“The Brain” Chinese reality show features contestants with truly amazing skills

Ah, spring break. For many, it is a time to travel or party. For me, well, I just go home and catch up on sleep. ūüėÄ

I’ve been watching a Chinese TV reality/game show series called “Zui Qiang Da Nao”, or “The Brain” with my parents. The program showcases people with extraordinary brainpower.

I should note that my¬†Chinese isn’t very good, my parents have had to do a lot of translating.

The first portion of the series was the Qualifier Rounds. In these, challengers would appear on the show to complete their own special challenge. Examples include distinguishing a single egg from among 300 nearly-identical eggs, identifying composite-picture faces, memorizing and identifying fingerprints, solving crossword puzzles from memory, remembering which key unlocks who’s lock, etc…. Honestly, every challenge was just as impressive as the next. There were definitely moments when my jaw dropped, my eyes popped wide open and I was like, ‘but….but that’s impossible!’

The format of this round is a bit confusing. After the challenge is presented, three panelists will give the challenge a score of difficulty, ranging from 0 to 5, for a total score of up to 15. The strange thing about this is that the three panelists will often have nothing to do with brainpower/memory/cognitive science/anything relevant to the show. The judges are often¬†“celebrity” guests such as actors, singers, and whatnot. In fact, one of the main judges, Li Yongbo, is a retired Chinese badminton player and now the head coach of the Chinese National Badminton Team. He¬†receives a lot of criticism on the internet from viewers, who are frustrated by the fact that¬†all he talks about is badminton. For example, to particularly impressive challengers, he will say things like “The Chinese National Badminton Team supports you!” or “I will send you a badminton bag signed by all of the badminton champions of the last decade!” etc. as if that was the greatest honor in the world. But I mean, I’m not sure what more you can expect from a a badminton coach… OF COURSE he’s going to relate everything to what (could possibly be the only thing) he knows about. As for the guest “celebrity” judges who are actors and actresses, they tend to give everyone a rating of 5 since honestly, every challenge seems¬†so difficult to us “ordinary” folk that, how can you not give everyone a 5?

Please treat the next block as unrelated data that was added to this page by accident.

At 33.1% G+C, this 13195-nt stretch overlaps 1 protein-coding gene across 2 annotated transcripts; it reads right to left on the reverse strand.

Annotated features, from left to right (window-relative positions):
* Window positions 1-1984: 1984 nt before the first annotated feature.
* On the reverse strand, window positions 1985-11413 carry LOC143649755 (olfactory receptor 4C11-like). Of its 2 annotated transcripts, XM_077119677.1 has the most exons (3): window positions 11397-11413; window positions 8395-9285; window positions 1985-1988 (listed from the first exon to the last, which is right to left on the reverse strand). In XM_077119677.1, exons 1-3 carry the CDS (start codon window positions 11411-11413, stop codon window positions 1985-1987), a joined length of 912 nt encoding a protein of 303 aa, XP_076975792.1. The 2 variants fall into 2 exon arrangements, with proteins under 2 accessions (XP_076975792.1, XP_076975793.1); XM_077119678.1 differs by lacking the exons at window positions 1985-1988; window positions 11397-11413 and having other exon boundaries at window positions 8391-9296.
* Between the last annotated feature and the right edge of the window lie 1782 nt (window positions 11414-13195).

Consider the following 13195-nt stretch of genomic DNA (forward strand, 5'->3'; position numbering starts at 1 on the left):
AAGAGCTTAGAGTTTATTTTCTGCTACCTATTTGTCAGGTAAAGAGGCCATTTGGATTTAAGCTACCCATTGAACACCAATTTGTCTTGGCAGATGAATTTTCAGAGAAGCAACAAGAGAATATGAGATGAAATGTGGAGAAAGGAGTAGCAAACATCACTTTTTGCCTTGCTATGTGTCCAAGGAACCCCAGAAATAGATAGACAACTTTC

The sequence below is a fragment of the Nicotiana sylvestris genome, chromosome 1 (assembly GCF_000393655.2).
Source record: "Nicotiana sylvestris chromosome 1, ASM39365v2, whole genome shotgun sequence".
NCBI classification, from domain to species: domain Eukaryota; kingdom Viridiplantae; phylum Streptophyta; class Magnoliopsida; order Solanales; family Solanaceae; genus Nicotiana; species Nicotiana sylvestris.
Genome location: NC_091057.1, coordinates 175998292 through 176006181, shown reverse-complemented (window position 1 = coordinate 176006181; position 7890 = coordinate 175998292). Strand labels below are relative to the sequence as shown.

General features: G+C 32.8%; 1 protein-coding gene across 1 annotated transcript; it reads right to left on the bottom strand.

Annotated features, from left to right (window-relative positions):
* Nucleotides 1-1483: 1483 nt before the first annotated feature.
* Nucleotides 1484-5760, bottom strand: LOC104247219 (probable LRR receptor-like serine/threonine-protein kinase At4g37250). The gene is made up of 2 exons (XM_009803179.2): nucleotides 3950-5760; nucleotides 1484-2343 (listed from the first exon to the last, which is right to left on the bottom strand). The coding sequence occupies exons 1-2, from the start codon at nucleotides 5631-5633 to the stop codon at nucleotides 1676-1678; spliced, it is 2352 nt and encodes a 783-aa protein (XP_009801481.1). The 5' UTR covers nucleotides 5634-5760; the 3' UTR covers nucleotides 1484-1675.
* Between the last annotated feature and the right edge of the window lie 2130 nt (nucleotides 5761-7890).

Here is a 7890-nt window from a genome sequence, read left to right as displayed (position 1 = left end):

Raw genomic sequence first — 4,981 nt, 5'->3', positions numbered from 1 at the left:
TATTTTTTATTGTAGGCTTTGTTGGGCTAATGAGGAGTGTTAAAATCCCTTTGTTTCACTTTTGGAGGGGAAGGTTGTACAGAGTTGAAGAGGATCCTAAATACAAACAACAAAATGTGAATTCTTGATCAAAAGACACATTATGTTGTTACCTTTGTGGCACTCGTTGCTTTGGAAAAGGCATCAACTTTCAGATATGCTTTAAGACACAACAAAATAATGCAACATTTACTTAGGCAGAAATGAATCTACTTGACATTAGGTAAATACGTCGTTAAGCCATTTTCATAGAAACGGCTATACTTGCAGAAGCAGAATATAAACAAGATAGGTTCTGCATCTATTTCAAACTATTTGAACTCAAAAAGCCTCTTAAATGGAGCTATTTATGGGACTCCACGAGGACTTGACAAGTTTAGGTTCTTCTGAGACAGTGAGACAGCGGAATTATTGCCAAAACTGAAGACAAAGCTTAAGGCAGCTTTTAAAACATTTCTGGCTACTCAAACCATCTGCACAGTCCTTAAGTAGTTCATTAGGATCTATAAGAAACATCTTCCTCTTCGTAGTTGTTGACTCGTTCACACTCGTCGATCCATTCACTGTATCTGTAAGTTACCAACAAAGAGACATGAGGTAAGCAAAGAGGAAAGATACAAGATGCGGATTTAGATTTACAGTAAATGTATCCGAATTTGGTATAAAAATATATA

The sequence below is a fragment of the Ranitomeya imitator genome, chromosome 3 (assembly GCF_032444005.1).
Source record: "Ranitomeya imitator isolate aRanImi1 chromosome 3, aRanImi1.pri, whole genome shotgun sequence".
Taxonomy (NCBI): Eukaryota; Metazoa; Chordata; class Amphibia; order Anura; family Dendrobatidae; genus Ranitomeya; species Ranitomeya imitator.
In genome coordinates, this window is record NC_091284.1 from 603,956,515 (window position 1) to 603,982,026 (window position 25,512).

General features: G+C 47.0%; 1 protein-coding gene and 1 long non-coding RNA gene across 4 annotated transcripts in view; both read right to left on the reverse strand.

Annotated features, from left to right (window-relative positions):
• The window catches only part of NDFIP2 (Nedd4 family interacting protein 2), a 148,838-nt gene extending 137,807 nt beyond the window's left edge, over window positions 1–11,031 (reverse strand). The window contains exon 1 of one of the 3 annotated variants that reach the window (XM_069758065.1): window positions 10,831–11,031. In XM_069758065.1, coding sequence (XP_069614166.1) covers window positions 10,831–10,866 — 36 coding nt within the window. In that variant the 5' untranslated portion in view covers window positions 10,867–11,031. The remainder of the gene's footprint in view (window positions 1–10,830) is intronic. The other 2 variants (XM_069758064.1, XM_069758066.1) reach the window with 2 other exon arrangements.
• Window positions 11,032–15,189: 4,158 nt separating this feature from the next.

Some of the Panelists.

After the challenge is completed by the challenger, Dr. Wei, a neuroscience expert (probably the only judge who is qualified to be one), will give a score of 0 to 10,¬†which is multiplied to the previous score from the three panelists. If the final score is above 80, the challenger is invited into the next round. The challenger will climb up a long staircase, do a victory pose at the top, and enter what I call the “Room of the Gods”, since its on an elevated platform.

Speaking of, the stage is HUGE, which serves to add to the “TV drama” with all dem flashy lights and suspenseful music that plays while the challenger walks from one part of the stage to another. I can’t even imagine how much money is spent on the production of the show. Elaborate sets are built for each challenge – for example, in a challenge in which a 7 year old (yes, 7 years old) boy memorized the prices of 100 toys and added the total price of 30 randomly chosen toys on the spot, a cute kid’s playroom-themed archway and shelves were added to the stage. In another challenge on which I will elaborate further in this post, the challenger were to memorize a long list of numbers, some of which were “safe” and some of which were “unsafe”. For this challenge, a walkway was lowered from the ceiling, and one of the celebrity judges were to step on the numbered tiles. Stepping on an “unsafe” tile meant the tile giving out and the celebrity judge falling through (of course, he was wearing a harness). ¬†In yet other challenges, the show brought out supermodels (sometimes up to 100, in elaborate clothing as well), or animals (in the case of a challenge involving distinguishing the markings of Dalmatians). Although it seemed excessive at times, all these extra details really made the show fun to watch.